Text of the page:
After Gov. Larry Hogan ordered all bars and restaurants in Maryland to close March 16 to limit the spread of the coronavirus, allowing only carryout and delivery services to continue, Baltimore eateries have had to figure out how to do business during the pandemic.
Terrence Dickson, owner of the Terra Cafe in Charles Village, saw an opportunity to spread joy and promote his restaurant at the same time.
At least 1,413 Marylanders have tested positive for coronavirus, while 13,316 have tested negative as of Monday morning, according to state health officials.
The state’s total number of confirmed cases grew by 174 additional cases Monday. Fifteen Marylanders have died from COVID-19, according to the Maryland Department of Health’s Maryland COVID-19 Case Map Dashboard.
Baltimore City Council President Brandon Scott will hold a telephone town hall meeting Thursday afternoon about the coronavirus pandemic with former Baltimore City Health Commissioner Dr. Joshua Sharfstein.
People can call into the town hall starting at 6:15 p.m. by dialing (855) 756-7520 and entering the pin 57975#.
In a modern age of constant contact and sensationalized news broadcasting, we, as parents, not only have to find ways to deal with our own feelings about scary news stories, but also the inevitability of our children’s encounters with them. The recent outbreak of COVID-19 (also known as the Coronavirus), is no exception.
COVID-19 is quickly threatening to significantly impact our day-to-day routines and decisions within our families and homes. So, how do we prepare our families and our children for these real and potential changes?
The answer to this question is complicated. If you are like me, you find yourself involuntarily inundated with news headlines that toggle between hysteria and dissociation. You will feel torn between the choice of becoming a “doomsday prepper” and taking a “worry when there’s reason to worry” approach.
As Baltimore City works to slow the spread of coronavirus, it is also trying to limit the spread of misinformation with a new website containing resources to help people navigate the pandemic.
The website, which can be accessed at coronavirus.baltimorecity.gov, includes information about food distribution sites, clinical guidance for healthcare providers, shareable infographics with information about the coronavirus, ways people can help others through volunteering and donating, and other resources.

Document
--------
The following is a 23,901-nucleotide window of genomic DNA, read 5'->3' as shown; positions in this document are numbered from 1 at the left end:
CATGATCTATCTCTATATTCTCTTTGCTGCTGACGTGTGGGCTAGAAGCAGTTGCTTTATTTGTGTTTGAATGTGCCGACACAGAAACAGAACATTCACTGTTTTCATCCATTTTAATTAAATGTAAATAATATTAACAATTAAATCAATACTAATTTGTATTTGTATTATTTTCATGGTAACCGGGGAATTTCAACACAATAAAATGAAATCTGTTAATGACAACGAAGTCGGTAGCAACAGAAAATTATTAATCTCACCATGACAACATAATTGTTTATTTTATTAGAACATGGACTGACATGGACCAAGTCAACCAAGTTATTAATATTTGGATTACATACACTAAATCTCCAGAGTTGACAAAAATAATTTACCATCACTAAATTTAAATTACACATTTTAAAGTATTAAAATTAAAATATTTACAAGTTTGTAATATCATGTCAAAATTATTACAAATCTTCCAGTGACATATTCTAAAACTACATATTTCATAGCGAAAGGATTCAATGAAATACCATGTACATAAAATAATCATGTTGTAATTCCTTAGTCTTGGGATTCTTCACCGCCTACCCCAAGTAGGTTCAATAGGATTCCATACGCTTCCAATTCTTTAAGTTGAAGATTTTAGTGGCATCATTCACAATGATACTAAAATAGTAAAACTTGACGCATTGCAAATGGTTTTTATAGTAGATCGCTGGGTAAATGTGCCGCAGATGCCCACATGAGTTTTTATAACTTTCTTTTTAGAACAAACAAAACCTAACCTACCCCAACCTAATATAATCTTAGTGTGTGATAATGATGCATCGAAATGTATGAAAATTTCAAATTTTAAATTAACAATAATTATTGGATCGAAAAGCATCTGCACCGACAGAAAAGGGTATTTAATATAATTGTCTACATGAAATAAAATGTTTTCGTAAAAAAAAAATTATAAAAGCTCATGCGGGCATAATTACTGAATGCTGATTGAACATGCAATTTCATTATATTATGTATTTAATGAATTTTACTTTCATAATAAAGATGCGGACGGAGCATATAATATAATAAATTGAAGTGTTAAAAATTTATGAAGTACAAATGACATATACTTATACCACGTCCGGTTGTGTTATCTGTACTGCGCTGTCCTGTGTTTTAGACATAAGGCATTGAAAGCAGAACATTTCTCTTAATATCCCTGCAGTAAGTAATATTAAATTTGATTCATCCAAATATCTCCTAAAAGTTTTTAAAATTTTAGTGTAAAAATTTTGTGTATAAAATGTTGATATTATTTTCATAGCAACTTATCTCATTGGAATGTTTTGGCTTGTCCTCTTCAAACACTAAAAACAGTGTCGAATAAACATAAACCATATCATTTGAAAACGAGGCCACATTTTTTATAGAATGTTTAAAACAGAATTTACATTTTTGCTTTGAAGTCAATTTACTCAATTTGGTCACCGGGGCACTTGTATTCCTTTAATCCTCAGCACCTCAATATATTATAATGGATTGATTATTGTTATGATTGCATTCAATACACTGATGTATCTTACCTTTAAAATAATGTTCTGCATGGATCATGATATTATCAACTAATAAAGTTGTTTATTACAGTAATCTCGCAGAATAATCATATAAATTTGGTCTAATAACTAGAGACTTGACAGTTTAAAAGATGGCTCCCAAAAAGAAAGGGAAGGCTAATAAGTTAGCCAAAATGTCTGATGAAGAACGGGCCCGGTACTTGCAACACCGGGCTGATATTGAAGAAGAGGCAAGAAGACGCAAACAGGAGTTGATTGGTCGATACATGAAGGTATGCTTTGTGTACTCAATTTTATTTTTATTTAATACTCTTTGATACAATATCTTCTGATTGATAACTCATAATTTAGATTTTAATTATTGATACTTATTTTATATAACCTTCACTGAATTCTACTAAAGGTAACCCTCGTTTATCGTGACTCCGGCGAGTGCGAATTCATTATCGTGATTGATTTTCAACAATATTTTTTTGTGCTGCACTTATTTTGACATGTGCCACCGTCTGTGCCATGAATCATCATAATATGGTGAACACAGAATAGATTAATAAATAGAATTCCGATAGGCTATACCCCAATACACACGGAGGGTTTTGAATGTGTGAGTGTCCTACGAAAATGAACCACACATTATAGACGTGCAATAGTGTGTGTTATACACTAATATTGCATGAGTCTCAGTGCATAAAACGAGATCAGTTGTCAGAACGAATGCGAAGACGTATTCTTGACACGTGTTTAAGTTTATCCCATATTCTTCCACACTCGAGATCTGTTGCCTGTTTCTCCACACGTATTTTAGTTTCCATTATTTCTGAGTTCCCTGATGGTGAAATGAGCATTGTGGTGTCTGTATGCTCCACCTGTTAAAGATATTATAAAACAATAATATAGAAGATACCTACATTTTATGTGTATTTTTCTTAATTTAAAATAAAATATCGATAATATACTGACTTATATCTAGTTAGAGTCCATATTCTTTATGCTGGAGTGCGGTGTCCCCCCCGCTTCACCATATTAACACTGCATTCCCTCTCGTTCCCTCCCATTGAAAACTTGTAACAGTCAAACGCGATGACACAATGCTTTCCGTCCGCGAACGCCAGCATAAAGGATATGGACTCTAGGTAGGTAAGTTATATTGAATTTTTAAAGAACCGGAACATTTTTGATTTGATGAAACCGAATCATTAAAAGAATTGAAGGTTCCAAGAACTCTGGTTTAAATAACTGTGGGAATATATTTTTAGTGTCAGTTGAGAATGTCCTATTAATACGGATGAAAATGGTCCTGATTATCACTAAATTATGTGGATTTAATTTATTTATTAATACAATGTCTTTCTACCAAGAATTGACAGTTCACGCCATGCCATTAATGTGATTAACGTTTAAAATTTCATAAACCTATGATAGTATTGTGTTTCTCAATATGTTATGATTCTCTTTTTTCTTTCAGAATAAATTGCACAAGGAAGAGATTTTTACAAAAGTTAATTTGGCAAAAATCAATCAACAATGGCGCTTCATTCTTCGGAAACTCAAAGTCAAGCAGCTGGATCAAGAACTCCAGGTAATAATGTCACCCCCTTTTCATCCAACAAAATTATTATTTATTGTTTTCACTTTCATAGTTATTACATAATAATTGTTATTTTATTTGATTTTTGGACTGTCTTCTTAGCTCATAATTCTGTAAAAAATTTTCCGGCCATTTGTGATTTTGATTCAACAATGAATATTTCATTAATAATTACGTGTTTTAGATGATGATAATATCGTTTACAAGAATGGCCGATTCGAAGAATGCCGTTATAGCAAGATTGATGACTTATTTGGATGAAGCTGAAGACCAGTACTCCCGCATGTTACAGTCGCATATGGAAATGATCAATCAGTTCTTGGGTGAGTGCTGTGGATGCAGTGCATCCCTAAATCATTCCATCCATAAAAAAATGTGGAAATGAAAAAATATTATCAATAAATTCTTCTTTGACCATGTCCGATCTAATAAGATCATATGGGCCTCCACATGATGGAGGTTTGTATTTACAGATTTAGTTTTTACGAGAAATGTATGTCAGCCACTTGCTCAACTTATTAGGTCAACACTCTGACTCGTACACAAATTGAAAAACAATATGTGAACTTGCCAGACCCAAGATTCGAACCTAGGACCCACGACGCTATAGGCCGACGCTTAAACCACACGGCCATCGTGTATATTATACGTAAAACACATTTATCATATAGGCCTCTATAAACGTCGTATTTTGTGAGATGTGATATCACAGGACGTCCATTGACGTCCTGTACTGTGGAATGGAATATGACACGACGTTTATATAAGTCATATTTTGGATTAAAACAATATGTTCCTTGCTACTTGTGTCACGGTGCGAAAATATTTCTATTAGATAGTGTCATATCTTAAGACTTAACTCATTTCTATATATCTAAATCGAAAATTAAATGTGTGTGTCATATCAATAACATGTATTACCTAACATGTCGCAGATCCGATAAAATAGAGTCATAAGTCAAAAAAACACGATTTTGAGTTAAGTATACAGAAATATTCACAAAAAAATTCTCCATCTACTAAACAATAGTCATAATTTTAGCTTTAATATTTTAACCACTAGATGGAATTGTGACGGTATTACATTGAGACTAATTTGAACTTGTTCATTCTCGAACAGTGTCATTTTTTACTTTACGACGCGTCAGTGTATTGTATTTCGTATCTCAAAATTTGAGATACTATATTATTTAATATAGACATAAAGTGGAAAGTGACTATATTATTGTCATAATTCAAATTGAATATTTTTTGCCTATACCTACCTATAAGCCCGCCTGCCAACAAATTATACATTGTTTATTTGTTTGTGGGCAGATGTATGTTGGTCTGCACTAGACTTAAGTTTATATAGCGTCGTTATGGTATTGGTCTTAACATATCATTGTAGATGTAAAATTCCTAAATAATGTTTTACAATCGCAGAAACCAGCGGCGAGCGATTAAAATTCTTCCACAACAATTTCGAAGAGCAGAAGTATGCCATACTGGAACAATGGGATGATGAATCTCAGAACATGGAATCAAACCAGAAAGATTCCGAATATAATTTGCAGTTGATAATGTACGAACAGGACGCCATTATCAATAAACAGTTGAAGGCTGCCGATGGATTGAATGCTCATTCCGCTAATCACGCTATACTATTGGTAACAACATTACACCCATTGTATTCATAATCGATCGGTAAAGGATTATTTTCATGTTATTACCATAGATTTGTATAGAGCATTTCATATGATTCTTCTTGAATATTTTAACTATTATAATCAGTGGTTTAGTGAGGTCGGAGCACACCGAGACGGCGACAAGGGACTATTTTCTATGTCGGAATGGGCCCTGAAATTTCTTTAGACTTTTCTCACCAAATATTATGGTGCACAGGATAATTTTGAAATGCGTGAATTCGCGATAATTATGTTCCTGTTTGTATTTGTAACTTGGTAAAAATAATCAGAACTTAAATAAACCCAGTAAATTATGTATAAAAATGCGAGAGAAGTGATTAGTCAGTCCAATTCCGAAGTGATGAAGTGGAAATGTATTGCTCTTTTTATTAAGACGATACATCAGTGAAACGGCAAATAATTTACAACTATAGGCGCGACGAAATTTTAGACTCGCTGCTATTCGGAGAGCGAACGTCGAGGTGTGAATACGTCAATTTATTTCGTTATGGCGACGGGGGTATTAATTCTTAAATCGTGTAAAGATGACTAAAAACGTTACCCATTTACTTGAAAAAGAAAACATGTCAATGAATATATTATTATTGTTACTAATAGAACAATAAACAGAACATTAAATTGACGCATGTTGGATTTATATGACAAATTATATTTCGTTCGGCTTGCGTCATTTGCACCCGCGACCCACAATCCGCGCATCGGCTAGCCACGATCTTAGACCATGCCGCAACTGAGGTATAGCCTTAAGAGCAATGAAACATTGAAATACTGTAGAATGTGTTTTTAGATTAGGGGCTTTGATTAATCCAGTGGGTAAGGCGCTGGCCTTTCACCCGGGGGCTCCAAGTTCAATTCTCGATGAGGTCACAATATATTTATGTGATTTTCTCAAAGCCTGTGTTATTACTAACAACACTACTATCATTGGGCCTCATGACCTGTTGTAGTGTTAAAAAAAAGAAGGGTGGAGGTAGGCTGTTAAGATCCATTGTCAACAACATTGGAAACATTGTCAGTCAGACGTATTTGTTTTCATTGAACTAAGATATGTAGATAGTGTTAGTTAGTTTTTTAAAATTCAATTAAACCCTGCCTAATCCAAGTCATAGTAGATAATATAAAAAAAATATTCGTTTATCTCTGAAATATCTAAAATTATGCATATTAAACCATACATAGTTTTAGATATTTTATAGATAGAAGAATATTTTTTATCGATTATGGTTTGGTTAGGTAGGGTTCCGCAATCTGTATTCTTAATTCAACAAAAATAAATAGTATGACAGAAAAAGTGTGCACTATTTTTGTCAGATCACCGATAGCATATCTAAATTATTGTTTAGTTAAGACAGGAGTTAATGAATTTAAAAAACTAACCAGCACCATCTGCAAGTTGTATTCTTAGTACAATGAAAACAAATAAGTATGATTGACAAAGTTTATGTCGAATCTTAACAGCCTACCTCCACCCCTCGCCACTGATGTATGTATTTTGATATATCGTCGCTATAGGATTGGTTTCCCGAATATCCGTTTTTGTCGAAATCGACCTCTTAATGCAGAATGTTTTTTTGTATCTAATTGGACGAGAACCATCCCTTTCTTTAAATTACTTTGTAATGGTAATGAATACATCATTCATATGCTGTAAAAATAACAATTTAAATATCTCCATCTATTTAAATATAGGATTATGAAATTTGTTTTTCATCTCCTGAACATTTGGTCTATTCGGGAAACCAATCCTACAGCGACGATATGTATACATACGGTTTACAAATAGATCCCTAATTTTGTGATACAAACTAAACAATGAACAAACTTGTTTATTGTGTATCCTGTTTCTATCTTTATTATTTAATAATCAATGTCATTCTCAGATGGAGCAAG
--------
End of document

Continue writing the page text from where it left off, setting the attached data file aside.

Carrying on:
On what should have been Opening Day for Major League Baseball, baseball players are all at home and fans are watching replays of their favorite team’s classic games as part of #OpeningDayAtHome.
Earlier this month, MLB suspended the start of the season due to the coronavirus pandemic, joining every major sports league in either delaying or cancelling games and tournaments.
For Orioles fans, that means the absence of a rite of spring and summer: taking in a game at Oriole Park at Camden Yards or following along at home on TV or the radio. But for the workers who staff the stadium–pouring beers or selling food–the lack of baseball means a loss of critical wages.
Unable to open up the doors of the Joseph Meyerhoff Symphony Hall for concerts, the Baltimore Symphony Orchestra is taking its performances online.
Earlier today, the orchestra launched BSO OffStage, a collection of videos and podcasts that feature recital performances by the orchestra’s musicians, archival footage, masterclasses, interviews and discussions of classical works by some of the masters.
All Maryland public schools will remain closed for at least the next four weeks as the state attempts to limit the spread of COVID-19, State Schools Superintendent Karen Salmon announced Wednesday during a press conference with Gov. Larry Hogan.
“We do not make this decision lightly. However, with the challenges facing our state and our country, we have a responsibility to ensure the health and safety of our school communities and the communities at large,” Salmon said.
Salmon said state school personnel are working with local school systems to “resume the continuity of learning” next week. Schools will be closed until at least April 24.